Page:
Like many Christians, I was deeply saddened by World Vision President Richard Stearn’s announcement Monday that World Vision would now be hiring Christians in same sex marriages. The reason given was that this move was “symbolic not of compromise, but of [Christian] unity.”
While Stearn’s explanation doesn’t sit well with me, I’m troubled by the knee-jerk reaction I’ve heard about from Christians who are immediately withdrawing support from children they have sponsored through World Vision.
So how should Christians respond to World Vision?
It’s not a cut and dry answer.
First, the Black and White of the Issue
World Vision, as a Christian organization, is wrong in their stance. If you believe the Bible is the infallible word of God, there’s no room for compromise on this issue. The Bible is very clear. Marriage is between a man and a woman. Sexual relationships between man-man or woman-woman are sin, whether committed or not.
Note: I do not believe for a second that God hates gays or that homosexuality is worse than any other sin. God loves homosexuals as much as he loves me, my children, Billy Graham, or any other human being on this earth. I have homosexual friends, and they are welcome in my home anytime. I may not agree with their actions, but I still love them, just like I hope they love me, even if they don’t always agree with me.
I expect any Christian organization to adhere to Biblical standards. Just as I would expect World Vision to turn away potential employees currently involved in long-term sin, such as a heterosexual affair or abuse of drugs or alcohol, I cannot turn a blind eye to this compromise. And it is a compromise.
As a Christian, I must always look to the Bible as the source of Truth. I may not always understand the whys behind every issue in the Bible, but I trust God enough to believe the boundaries He sets forth are for our own good. He is God. I am not. He is clear on this issue.
So what does a Christian do with World Vision’s new policy? If you’re supporting World Vision purely because they are an effective humanitarian organization that helps children, you may decide you don’t need to respond at all.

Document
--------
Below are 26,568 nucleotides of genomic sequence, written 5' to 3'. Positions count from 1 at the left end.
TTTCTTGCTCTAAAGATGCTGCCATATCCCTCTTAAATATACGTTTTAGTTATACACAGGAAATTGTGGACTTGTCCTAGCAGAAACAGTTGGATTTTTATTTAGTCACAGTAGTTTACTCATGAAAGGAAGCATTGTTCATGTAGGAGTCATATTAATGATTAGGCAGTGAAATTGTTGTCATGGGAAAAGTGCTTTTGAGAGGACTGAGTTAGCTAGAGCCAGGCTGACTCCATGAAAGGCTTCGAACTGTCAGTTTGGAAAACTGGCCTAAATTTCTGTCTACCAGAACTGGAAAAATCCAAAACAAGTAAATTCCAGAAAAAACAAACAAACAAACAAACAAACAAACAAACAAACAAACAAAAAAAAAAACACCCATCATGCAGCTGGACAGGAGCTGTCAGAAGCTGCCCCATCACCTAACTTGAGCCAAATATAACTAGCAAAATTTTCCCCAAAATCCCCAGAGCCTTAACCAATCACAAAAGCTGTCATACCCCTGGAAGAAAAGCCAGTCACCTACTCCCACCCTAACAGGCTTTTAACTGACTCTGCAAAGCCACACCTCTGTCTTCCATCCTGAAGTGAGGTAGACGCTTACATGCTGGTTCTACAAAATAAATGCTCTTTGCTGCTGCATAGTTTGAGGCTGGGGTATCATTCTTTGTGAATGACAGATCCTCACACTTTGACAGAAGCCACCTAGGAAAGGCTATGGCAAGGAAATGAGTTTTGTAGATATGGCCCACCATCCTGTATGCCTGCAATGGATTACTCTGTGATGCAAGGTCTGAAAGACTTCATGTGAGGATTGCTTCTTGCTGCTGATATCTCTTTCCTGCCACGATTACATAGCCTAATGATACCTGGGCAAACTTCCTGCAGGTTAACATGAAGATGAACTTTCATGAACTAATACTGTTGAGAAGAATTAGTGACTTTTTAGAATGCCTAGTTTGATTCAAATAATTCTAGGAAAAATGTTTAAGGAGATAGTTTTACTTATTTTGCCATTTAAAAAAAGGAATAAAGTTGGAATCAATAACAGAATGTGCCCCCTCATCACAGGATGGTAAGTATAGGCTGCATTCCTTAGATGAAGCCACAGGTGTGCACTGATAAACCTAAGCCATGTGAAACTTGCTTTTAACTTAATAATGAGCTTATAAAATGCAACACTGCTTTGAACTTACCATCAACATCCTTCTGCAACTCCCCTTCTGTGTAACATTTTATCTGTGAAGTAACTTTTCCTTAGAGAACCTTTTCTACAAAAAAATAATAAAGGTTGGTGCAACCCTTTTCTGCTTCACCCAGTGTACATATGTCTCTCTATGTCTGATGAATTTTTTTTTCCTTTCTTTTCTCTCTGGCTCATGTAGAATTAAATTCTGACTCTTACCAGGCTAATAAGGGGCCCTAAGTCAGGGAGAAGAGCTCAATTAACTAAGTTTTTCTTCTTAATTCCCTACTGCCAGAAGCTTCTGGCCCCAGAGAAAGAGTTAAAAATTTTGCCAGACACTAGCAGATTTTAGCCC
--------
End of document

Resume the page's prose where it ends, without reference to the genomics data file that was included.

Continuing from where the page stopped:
But if you are supporting World Vision because they help children and you want to support an organization that accurately represents the gospel of Jesus Christ, you have a problem.
The Muddy Waters of Our Response
This is where things become a little cloudier. If this were just about supporting an entity (World Vision) whose policies you no longer agree with, the answer would be clear. Put your money toward an organization that holds to Biblical standards.
However, in this situation, there are people…children…who are affected, even though they had nothing to do with World Vision’s decision. In light of that what do we do?
For people like me, who are not currently supporting a child through World Vision, the answer is fairly simple. Should I decide to sponsor a child in the future, I will go through a different organization (perhaps Compassion International).
But what about people who are currently sponsoring a child through World Vision? It’s quite possible you’ve developed a relationship with your child through letters. And the relationship is what matters here.
Note: When you support a child through World Vision, your money doesn’t go directly to that child. It is pooled with money from other sponsors and grants to make improvements to the community. See the World Vision Sponsorship Page (especially question #2) for more information.
My friend Amy Clark called World Vision and was told that children who are 14 years of age or older will not be eligible for additional support if their sponsors decide to stop sending money through World Vision. They are too old to be put back in the sponsorship pool. That’s sad. My daughter is sixteen. I imagine a child her age, on her own, in an impoverished country, no longer receiving support because the leaders of World Vision decided to compromise Biblical standards. It’s not right.
There’s an issue at stake, but there are also real lives at stake.
I think the Christian response needs to be clear, yet compassionate. If you’re currently supporting a child through World Vision, please don’t immediately withdraw your support because the leaders at World Vision made a poor choice.
Let World Vision know how you feel. Call them. Write them. Be kind, but clear about your concerns. Tell them that when your commitment to your sponsored child is over, you will no longer be working with them.
But don’t drop your child. What does it say to a child if you are willing to turn your back on him or her because of an issue they had nothing to do with? Is that a Christian response? If you’ve developed a relationship with this child, and “your” child sees Jesus through you, what does it say if you suddenly turn your back on him? If you break your word?
You made a commitment to a child. See it through. Please. The circumstances aren’t ideal. Make your feelings known to World Vision (again, kindly). But don’t abandon your child. Honor your commitment. It’s not your child’s fault.
One thing is completely clear. So far World Vision’s announcement has been anything but unifying.
UPDATE 3/26/14: World Vision has decided to reverse it’s new policy, stating “In our board’s effort to unite around the church’s shared mission to serve the poor in the name of Christ, we failed to be consistent with World Vision U.S.’s commitment to the traditional understanding of Biblical marriage and our own Statement of Faith, which says, ‘We believe the Bible to be the inspired, the only infallible, authoritative Word of God.’
For more information, read the entire letter from Richard Stearns at Christianity Today.